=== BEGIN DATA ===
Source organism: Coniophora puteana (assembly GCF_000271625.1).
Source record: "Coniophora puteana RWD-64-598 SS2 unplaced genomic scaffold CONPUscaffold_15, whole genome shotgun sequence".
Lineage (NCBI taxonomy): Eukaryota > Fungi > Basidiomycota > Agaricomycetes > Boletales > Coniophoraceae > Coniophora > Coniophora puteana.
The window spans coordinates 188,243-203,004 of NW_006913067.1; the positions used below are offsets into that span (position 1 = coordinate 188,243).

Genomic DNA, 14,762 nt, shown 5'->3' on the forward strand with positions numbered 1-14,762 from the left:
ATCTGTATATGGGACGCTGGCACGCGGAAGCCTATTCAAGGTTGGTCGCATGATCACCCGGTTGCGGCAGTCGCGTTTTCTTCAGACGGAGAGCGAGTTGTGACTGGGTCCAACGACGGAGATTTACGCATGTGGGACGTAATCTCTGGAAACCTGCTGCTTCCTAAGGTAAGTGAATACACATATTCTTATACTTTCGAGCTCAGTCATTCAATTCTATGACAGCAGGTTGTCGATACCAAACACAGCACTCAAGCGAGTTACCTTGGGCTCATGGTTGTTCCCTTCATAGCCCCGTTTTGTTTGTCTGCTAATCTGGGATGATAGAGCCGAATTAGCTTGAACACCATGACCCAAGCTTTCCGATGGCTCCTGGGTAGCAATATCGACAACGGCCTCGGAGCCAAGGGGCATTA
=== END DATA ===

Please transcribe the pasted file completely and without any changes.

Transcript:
Source organism: Coniophora puteana (assembly GCF_000271625.1).
Source record: "Coniophora puteana RWD-64-598 SS2 unplaced genomic scaffold CONPUscaffold_15, whole genome shotgun sequence".
Lineage (NCBI taxonomy): Eukaryota > Fungi > Basidiomycota > Agaricomycetes > Boletales > Coniophoraceae > Coniophora > Coniophora puteana.
The window spans coordinates 188,243-203,004 of NW_006913067.1; the positions used below are offsets into that span (position 1 = coordinate 188,243).

Genomic DNA, 14,762 nt, shown 5'->3' on the forward strand with positions numbered 1-14,762 from the left:
ATCTGTATATGGGACGCTGGCACGCGGAAGCCTATTCAAGGTTGGTCGCATGATCACCCGGTTGCGGCAGTCGCGTTTTCTTCAGACGGAGAGCGAGTTGTGACTGGGTCCAACGACGGAGATTTACGCATGTGGGACGTAATCTCTGGAAACCTGCTGCTTCCTAAGGTAAGTGAATACACATATTCTTATACTTTCGAGCTCAGTCATTCAATTCTATGACAGCAGGTTGTCGATACCAAACACAGCACTCAAGCGAGTTACCTTGGGCTCATGGTTGTTCCCTTCATAGCCCCGTTTTGTTTGTCTGCTAATCTGGGATGATAGAGCCGAATTAGCTTGAACACCATGACCCAAGCTTTCCGATGGCTCCTGGGTAGCAATATCGACAACGGCCTCGGAGCCAAGGGGCATTA